• 31. Hitler Invades Soviet Union After taking Yugoslavia, Greece , Hitler betrays Stalin Germany invades an unprepared Soviet Union Soviet troops burn land as they retreat Germans almost capture Moscow
  • 32.  Roosevelt fears that if allies fall, U.S. would have to fight  Lend-Lease Act — U.S. loans weapons to countries fighting Germany
  • 33. Infamy Japan attacks Pearl Harbor , U.S. naval base in Hawaii, on Dec. 7, 1941
  • 34.  In 1941 Roosevelt cuts off oil shipments to Japan  Japan captures American Philippines, British holdings, including Hong Kong, Singapore, Dutch East Indies, Burma, threatens India, Britain’s main possession in Asia  Japanese forces treat conquered peoples, prisoners of war brutally
  • 35.  New kind of naval warfare — ships launch planes to fight each other  Douglas MacArthur — American army commander in Pacific  Plans to “island-hop” past strongholds, attack weaker Japanese bases
  • 36. Axis • Italy • Japan • Germany Allies • Britain • Soviet Union • United States
  • 37. Nazis kill 6 million Jews and 5 million other “non-Arayans”
  • 38.  “Our strength consists in our speed and in our brutality. Genghis Khan led millions of women and children to slaughter - with premeditation and a happy heart. History sees in him solely the founder of a state. It’s a matter of indifference to me what a weak western European civilization will say about me.
  • 39. I have issued the command - and I’ll have anybody who utters but one word of criticism executed by a firing squad - that our war aim does not consist in reaching certain lines, but in the physical destruction of the enemy. Accordingly I have placed my death-head formations in readiness - for the present only in the East - with orders to them to send to death mercilessly and without compassion, men, women, and children of Polish derivation and language. Only thus shall we gain the living space (Lebensraum) which we need.
  • 40. Who, after all, speaks today of the annihilation of the Armenians?” Adolf Hitler August 22, 1939 Quoted from a speech delivered by Hitler to the Supreme Commanders and Commanding Generals, as the Nazis marched into Poland in 1939.
  • 41.  Hitler and Nazis say Aryans — Germanic peoples — are “master race”  Kristallnacht— “night of broken glass,” Nov. 9, 1938  Jewish homes, businesses, synagogues attacked; 100 Jews killed
  • 42.  Fearing violence, many German Jews flee, but other countries limit Jewish refugees Isolation  Hitler has all Jews moved to designated cities, forced to live in ghettos
  • 43.  Hitler’s final plan for treatment of Jews  Chooses genocide — systematic killing of an entire people  Russia joins effort
  • 44. Death camps not in Germany, kept secret from German citizens
  • 45. Reading: “Night”
  • 46.  Use your notes to write a paragraph describing Nazi Germany’s policy towards Jewish people.  Include the following terms:  Aryan  Holocaust  ghetto  Final Solution  genocide
  • 47. World War II European Theater Prelude & November 1942-May 1945
  • 48.  Africa: Allied resistance starts in Africa, British against Germany & Italy  The Battle for Stalingrad: Germany moves to capture Soviet oil fields  Italy: United States and Brittan use Africa to launch invasion of Italy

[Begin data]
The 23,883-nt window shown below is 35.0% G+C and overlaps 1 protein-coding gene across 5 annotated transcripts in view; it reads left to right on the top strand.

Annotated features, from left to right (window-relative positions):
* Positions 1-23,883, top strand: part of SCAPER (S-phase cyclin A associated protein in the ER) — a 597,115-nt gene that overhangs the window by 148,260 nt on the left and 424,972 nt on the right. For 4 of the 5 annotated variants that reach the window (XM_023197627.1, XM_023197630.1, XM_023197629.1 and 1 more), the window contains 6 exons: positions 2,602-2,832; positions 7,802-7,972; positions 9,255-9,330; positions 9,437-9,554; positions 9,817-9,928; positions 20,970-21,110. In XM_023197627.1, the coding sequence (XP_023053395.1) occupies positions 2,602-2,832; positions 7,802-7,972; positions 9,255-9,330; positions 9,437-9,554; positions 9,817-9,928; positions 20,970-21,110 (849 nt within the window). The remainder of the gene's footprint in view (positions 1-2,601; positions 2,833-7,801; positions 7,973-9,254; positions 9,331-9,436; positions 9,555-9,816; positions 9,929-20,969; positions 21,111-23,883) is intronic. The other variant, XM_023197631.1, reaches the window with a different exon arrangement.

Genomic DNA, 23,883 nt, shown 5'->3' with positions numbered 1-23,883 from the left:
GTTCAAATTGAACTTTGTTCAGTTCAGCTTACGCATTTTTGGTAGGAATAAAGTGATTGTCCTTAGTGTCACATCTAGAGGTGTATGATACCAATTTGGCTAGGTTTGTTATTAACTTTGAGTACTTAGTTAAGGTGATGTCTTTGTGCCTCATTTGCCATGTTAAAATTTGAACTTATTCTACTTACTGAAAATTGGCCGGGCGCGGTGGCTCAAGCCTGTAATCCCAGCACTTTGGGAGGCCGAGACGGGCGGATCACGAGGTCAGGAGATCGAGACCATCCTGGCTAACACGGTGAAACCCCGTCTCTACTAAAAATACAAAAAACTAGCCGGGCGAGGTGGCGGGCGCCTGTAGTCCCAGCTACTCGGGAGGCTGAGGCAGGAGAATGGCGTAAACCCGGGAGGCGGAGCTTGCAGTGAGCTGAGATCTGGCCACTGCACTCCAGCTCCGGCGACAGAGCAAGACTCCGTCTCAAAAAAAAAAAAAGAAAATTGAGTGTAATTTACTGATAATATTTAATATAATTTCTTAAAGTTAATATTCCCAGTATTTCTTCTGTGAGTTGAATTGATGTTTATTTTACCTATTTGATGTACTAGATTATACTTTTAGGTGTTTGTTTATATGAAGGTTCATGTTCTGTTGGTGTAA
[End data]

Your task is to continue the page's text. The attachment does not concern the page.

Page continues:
• 49.  Fighting the war requires complete use of all national resources  18 million U.S. workers — many of them women — make weapons  People at home face shortages of consumer goods  Propaganda aims to inspire civilians to aid effort
  • 50. The D-Day Invasion D-Day — June 6, 1944; day of “Operation Overlord” allied invasion of France
  • 51. Special Invasion (1944) In 1943 the tide of the war had turned against Germany. The Germans were losing ground against the Soviets in the East. British Empire and US forces invaded Italy, Germany′s ally. By June 1944 the Allies had gathered enough troops and equipment to invade France and try and drive the Germans out. Although they were successful, losses were heavy and bitter fighting would continue until Germany surrendered in May 1945.
  • 52.  By 1945, Allied armies approach Germany from two sides  Soviets surround Berlin in April 1945  Hitler commits suicide  On May 9, 1945, Germany officially surrenders, marking V-E Day  President Roosevelt dies in April (stroke); Truman becomes president
  • 53.  U.S. takes Philippines in late 1944  Kamikazes: Japanese pilots who fly suicide missions  In March 1945, American forces capture Iwo Jima  U.S. takes Okinawa in June 1945; Japan suffers huge casualties
  • 54.  Advisors warn Truman that invasion of Japan will cost many lives  He has alternative; powerful new weapon called atomic bomb  Manhattan Project — secret program  Atomic bomb dropped on Hiroshima, Aug. 6, 1945; 75,000 die  Nagasaki bombed on Aug. 9; 70,000 die  Japanese surrender on Sept. 2, 1945
  • 55.  Persecution of Jewish scientists, sought asylum  Einstein, abandoning his belief in pacifism, urged then president Franklin Roosevelt to develop an atomic bomb before Hitler did.  He later regretted his support of the A-Bomb.
  • 56. “The Japanese were ready to surrender and it wasn't necessary to hit them with that awful thing.” General Eisenhower Advisors warn Truman that invasion of Japan will cost many lives
  • 57. “I made one great mistake in my life ... when I signed the letter to President Roosevelt recommending that atom bombs be made; but there was some justification - the danger that the Germans would make them.”
  • 58.  Nuremberg Trials: trials of 22 Nazi leaders for war crimes  Some Nazi leaders executed for their actions
  • 59.  Germany  Page 942: Circle extent of Axis-controlled area  Page 953: Where were most Holocaust “death camps”  Japan  Page 933: Mark extent of Japanese expansion  Midway, 1942  Hiroshima, 1945  Nagasaki, 1945  Italy  France  Normandy (D-Day), 1944  England  Russia  Japan  Pearl Harbor  Korea, 1950-53  Vietnam, 1957-73  Cuba, 1962  India, 1947  Israel, 1947